People with green thumbs, black thumbs and all colors in between are invited to try their hands at gardening beginning next month when the student-led group Garden in the Desert opens the UA’s second community garden.
Students have been in charge of the garden project, but employees and community members are invited to lease plots in the 1,600-square-foot garden near the Highland Garage. A standard plot is 20 feet by 3 feet, and rent will run somewhere around $10 a month, depending on the length of lease.
"I’d really like to put out the word to folks who are interested in gardening: You don’t have to have experience," said Chet Phillips, the Associated Students of the University of Arizona’s graduate assistant for sustainability and a UA doctoral student in arid lands resource sciences.
Although the plan is to lease the plots, Phillips said the group is willing to work with people on financial assistance, possibly using a sliding scale – the intention is to make gardening accessible to everyone, not to have a fee prohibit people from participating.
The garden was scheduled for completion in October, but the group just finished working with Facilities Management on getting the irrigation system installed.
The system features a solar panel and will have individual valves at each garden bed so people can control how often their crops are watered.
In November, students conducted composting demonstrations at the garden.
Each plot is sunk into the ground and has a mix of compost and soil.
"They’re ready to plant, and you can grow a good bit of food there," Phillips said.
Student organizers are working on a plan for any unwanted food that people grow, he said.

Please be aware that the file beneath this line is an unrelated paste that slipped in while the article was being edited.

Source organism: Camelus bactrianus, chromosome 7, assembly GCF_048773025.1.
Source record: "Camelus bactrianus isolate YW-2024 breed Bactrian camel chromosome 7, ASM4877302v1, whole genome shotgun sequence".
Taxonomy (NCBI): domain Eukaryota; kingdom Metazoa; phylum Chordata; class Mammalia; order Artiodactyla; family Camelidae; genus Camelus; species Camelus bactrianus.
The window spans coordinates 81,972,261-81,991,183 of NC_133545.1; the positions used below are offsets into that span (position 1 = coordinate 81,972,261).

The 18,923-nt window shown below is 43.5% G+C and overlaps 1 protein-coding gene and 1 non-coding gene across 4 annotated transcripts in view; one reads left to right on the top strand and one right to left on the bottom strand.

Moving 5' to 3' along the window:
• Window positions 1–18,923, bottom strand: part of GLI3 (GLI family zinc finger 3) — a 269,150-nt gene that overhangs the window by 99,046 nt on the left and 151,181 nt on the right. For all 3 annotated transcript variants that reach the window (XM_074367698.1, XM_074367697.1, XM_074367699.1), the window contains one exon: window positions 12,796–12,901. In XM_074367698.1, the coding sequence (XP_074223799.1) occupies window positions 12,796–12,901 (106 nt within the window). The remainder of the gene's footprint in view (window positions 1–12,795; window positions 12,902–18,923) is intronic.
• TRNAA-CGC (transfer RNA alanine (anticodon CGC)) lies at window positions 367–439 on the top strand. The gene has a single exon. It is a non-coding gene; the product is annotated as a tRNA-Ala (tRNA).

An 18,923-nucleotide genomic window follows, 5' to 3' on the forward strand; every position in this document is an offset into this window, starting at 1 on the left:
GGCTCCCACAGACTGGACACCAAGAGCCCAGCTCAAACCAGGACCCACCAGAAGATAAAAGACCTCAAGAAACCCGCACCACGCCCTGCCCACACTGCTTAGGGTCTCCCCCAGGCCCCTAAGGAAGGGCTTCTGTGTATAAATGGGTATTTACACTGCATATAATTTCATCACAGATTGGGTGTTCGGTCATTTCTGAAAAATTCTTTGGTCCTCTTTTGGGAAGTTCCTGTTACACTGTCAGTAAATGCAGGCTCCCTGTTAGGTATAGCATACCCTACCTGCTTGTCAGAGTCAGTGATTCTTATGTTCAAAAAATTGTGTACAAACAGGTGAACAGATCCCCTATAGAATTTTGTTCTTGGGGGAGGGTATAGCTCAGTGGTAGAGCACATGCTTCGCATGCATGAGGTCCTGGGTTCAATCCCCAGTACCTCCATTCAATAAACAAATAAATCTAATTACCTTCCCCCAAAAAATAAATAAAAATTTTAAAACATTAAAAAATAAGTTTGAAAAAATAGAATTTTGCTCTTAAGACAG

"We're looking to get that out to people who could really use it. The Community Food Bank is likely," he said.
Garden in the Desert is planning to hold gardening workshops in the spring, and there will be a shed full of garden tools available for people to use for free.
The only caveat, Phillips said, is that people need to be actively gardening – visiting their plots regularly and tending them.
"If it looks like you’re not, we’ll need to talk," he said.
The people in charge don't plan to judge whether a garden is being tended solely on what's growing there, Phillips said. After all, one person's weed is another's useful plant.
"People can plant what they want within a really wide range," he said.
Hank Schemper, a quit coach for the Arizona Smokers Helpline in the Mel and Enid Zuckerman College of Public Health, said he’s interested in getting the helpline’s employee wellness group – about 20 people – signed up to tend a plot or two in the garden.
"I’m really into that myself, personally," he said. "We just really believe that in addition to quitting smoking it’s really important that people change other parts of their lifestyle to improve them. And what better way than getting a better diet and exercise?"
Many of the quit coaches are themselves former smokers, himself included, Schemper said.
All the coaches need a constant reminder about relapse prevention, and tending garden plots would be an effective way to build camaraderie between them, he said. The wellness committee members already meet to share recipes and wellness-related news with each other, so he doesn't think the garden would be a drastic leap for them.
"It just naturally flows into what we talk to our clients about," he said.
Laura Hanson, a crop production major who co-manages the garden project, said the group has received 12 to 15 applications – mainly from students – to lease and tend plots. She hasn’t heard much from employees yet, although they are highly encouraged to apply to use one of the 40 plots available.
The garden is open as long as there's daylight.
"It's all right for people to be out there anytime during the day," Phillips said.